Magazine article Sunset

Scenes from the Flyway

Magazine article Sunset

Scenes from the Flyway

Article excerpt

The sound is what first astonishes you. It has been likened to the ignition of a rocket, the crowd's roar at a football game. As innumerable geese honk and flap and lift off a lake into the chill morning, you may well feel as if you've been plunged into a waterfall of noise.

To see and hear the autumn flight of waterfowl south along the Pacific Flyway--an arbitrary but convenient delineation of bird routes from above the Arctic Circle to Mexico--is to witness one of the West's great spectacles. The photographs on these pages were taken at two flyway stops where ducks and geese converge in largest numbers this time of year: the Klamath Basin National Wildlife Refuges on the Oregon-California border, and Sacramento N.W.R., about 75 miles north of Sacramento, California.

As with other animal migrations, that of waterfowl is both impressive and mysterious. Impressive because of the sheer numbers of birds and the miles they travel: as many as 1.5 million birds congregate in Klamath Basin this month, including snow geese that began their journey late last August from Wrangel Island, off the north coast of Siberia. Mysterious because, despite advances in bird-tracking technology (Wrangel's snow geese, for example, are now tracked by satellites), we still have not completely mapped the waterfowl routes, nor do we completely understand how the birds navigate them.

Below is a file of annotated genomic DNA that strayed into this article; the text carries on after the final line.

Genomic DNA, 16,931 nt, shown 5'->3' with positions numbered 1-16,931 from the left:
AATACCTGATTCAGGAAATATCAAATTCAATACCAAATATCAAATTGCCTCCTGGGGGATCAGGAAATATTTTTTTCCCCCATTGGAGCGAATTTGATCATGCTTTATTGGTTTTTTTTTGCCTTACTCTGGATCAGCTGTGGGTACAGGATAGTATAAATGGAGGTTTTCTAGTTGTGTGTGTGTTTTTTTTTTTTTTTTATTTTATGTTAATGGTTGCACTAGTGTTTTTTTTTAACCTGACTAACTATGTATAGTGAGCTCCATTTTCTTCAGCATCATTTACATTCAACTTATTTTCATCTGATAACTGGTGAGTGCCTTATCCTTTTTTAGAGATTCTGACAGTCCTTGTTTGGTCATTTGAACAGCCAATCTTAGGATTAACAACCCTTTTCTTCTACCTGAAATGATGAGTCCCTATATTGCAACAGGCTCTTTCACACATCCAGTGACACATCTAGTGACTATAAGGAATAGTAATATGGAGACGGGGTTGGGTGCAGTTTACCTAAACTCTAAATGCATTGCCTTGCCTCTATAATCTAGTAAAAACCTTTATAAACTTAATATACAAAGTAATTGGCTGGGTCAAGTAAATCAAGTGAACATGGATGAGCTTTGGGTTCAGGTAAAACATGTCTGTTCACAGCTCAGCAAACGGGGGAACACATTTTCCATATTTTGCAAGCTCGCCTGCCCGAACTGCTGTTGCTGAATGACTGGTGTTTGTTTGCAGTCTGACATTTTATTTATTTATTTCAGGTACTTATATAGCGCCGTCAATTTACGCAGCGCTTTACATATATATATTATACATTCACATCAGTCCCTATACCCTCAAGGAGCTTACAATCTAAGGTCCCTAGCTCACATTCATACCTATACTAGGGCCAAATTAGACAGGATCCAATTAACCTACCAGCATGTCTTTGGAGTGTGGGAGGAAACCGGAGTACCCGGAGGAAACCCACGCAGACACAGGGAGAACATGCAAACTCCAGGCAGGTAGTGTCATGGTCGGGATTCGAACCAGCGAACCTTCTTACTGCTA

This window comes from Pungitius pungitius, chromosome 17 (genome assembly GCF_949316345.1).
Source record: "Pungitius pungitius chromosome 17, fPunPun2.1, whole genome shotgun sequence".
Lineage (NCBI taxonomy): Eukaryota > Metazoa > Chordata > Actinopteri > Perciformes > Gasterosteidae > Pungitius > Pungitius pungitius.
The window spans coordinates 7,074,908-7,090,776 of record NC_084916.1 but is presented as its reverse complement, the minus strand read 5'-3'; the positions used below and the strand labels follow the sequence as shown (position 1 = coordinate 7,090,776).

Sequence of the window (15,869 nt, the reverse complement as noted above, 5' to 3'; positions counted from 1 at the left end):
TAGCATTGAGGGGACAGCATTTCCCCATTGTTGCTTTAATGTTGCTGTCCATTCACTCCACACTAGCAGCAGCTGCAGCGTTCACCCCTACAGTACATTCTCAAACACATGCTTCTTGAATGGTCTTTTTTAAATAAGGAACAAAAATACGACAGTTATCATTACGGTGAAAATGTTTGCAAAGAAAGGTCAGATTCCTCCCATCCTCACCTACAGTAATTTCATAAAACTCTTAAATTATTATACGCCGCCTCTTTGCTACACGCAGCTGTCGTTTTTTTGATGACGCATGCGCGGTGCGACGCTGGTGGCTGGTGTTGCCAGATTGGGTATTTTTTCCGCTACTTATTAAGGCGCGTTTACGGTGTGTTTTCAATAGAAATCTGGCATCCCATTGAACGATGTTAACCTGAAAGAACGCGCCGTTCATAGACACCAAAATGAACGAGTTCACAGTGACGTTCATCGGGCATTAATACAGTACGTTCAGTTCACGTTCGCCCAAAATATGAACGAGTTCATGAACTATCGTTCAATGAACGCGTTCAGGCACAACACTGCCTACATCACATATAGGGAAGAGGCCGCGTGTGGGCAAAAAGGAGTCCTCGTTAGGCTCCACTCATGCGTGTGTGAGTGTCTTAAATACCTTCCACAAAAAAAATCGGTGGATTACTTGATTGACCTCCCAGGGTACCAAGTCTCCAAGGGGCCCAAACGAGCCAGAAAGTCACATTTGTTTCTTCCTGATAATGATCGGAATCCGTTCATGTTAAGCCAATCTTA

What is understood is that this annual spectacle is under pressure, because the wetland habitat that the waterfowl depend on throughout their travels continues to dwindle. …

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